After last night, the expectations were high this night. Or well … it can’t possibly as good as the previous night, can it? The predictions looked good though, both solar activity and the clouds seemed to be good. So after dinner, we already started packing and putting on some warmer clothes, so we were ready to go when needed. This happened shortly after eight. The first lines of green were visible on the webcam and outside of our house.
So time to head out. We picked the same spot close to the river again as we had a great overview in all directions there and different possibilities for the foreground. As expected, it wasn’t as good as the previous night, but it did come quite close. Again, the sky turned green and red from one horizon to another and we could see the lights and the movement again with the naked eye.
So again time to grab our cameras, or just to lay down on our backs to enjoy the spectacle above. Apart from taking ‘normal’ pictures, I also had a camera set up for timelapses. As the lights were all around us, I decided to use my fish-eye lens for this, so I could capture all of it. This turned out to be a great idea when the show unfolded. Unfortunately, something had gone wrong and my camera stopped taking pictures after 100 images. Nice, but a bit short for a timelapse. More on the timelapse in a later blog.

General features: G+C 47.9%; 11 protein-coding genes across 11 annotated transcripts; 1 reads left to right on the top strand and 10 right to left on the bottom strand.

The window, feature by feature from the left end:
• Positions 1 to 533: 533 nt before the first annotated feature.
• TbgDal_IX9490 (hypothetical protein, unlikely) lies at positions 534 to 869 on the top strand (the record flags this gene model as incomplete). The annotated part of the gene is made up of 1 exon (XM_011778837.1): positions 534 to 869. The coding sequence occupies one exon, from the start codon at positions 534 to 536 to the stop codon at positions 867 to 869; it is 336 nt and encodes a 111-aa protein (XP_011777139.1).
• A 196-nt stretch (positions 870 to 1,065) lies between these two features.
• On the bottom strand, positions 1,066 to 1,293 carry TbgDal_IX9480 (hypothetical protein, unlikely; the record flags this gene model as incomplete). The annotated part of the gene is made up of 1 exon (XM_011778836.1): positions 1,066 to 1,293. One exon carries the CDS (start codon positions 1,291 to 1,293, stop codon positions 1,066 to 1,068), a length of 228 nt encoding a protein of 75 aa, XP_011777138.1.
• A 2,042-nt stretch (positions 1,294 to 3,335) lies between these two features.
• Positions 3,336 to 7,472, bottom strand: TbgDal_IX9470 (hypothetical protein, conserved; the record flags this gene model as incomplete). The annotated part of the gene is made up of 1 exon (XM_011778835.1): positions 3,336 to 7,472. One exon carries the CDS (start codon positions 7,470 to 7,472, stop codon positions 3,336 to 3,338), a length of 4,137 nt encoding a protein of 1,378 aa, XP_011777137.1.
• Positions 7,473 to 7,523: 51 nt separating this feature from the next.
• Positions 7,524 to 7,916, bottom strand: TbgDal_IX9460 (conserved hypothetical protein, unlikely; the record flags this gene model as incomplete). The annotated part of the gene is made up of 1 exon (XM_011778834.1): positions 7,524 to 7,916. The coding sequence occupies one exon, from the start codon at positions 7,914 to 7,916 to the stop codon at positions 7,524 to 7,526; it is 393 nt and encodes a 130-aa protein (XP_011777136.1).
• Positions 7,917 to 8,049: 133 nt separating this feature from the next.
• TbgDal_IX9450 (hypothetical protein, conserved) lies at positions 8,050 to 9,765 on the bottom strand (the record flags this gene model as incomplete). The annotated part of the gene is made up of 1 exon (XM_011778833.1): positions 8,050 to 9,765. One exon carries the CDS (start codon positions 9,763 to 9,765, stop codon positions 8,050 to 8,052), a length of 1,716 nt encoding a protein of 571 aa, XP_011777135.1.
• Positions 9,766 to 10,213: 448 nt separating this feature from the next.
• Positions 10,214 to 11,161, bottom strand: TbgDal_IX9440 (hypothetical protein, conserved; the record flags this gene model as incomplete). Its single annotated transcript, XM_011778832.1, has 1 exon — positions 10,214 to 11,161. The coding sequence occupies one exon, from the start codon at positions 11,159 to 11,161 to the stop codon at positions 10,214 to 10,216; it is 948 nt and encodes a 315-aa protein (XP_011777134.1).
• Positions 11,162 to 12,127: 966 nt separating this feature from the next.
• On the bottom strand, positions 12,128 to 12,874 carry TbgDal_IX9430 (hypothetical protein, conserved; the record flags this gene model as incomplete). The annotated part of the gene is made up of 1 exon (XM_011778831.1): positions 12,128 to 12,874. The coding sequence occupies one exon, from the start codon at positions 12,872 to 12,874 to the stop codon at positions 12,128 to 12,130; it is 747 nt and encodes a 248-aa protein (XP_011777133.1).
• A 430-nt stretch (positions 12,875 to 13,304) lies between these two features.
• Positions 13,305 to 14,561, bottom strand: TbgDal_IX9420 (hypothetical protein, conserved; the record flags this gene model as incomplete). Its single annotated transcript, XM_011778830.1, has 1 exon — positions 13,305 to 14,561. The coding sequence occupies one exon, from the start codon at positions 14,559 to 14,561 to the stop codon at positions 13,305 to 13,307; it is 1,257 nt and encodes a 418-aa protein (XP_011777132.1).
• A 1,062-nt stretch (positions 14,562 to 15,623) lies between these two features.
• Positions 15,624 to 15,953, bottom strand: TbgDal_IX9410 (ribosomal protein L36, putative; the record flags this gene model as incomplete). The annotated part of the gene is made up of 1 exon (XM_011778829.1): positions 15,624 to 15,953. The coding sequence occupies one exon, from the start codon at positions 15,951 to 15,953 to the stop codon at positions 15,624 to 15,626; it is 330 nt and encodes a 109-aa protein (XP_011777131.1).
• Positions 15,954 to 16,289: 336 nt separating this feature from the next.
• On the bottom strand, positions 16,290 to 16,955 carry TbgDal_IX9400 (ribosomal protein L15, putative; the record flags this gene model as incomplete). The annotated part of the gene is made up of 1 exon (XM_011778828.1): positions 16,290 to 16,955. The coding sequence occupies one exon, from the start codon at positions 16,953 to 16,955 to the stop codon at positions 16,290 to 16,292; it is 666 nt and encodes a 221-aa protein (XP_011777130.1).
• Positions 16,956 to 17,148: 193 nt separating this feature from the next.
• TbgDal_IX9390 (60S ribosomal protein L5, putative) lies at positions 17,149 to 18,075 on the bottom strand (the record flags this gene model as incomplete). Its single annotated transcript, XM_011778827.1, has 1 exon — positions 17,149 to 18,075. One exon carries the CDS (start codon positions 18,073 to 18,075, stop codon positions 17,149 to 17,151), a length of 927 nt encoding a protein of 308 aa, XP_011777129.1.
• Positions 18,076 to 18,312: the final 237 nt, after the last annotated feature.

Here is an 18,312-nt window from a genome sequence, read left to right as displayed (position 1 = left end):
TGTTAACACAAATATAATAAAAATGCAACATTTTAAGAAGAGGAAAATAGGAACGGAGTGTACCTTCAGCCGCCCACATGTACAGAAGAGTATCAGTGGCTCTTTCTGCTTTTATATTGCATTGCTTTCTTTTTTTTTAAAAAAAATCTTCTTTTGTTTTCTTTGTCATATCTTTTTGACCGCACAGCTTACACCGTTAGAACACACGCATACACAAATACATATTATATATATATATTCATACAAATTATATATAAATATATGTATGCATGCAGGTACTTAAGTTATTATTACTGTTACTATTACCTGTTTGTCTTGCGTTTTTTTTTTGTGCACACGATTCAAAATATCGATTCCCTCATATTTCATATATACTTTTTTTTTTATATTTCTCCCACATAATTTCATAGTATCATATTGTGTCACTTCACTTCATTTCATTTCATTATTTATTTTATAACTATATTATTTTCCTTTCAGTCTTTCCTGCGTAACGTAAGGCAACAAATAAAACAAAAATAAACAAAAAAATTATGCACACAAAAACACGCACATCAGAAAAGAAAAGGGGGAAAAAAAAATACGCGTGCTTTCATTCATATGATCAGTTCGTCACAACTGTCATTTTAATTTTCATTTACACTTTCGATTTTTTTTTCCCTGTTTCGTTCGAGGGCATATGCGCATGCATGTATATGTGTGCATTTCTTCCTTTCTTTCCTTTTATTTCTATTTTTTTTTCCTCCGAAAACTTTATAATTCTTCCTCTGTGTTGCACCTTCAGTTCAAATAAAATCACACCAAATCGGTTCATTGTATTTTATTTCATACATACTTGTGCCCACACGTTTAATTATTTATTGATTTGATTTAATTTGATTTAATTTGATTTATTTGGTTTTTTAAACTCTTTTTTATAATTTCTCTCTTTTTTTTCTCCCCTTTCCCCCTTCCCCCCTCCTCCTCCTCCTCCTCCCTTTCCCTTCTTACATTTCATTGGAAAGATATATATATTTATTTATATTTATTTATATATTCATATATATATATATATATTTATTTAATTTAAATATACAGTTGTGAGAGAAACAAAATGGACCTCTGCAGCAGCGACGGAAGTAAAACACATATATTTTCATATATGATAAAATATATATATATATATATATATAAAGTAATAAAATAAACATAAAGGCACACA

After a bit over half an hour, the lights died down a bit and after waiting for another 30 minutes without an increase in the activity, we decided to head back inside. Later that night, the lights did return, but by far not as spectacular as the previous times. We had another look outside, but hardly took any pictures anymore. We were getting spoiled, I guess.
Sorry to read about the time lapse. At least we got one single shot and it is worthwhile. Yes, maybe you got spoiled but at least, that made the trip pay off. Thanks again for all these wonderful shots that are only a fraction of the whole specatble.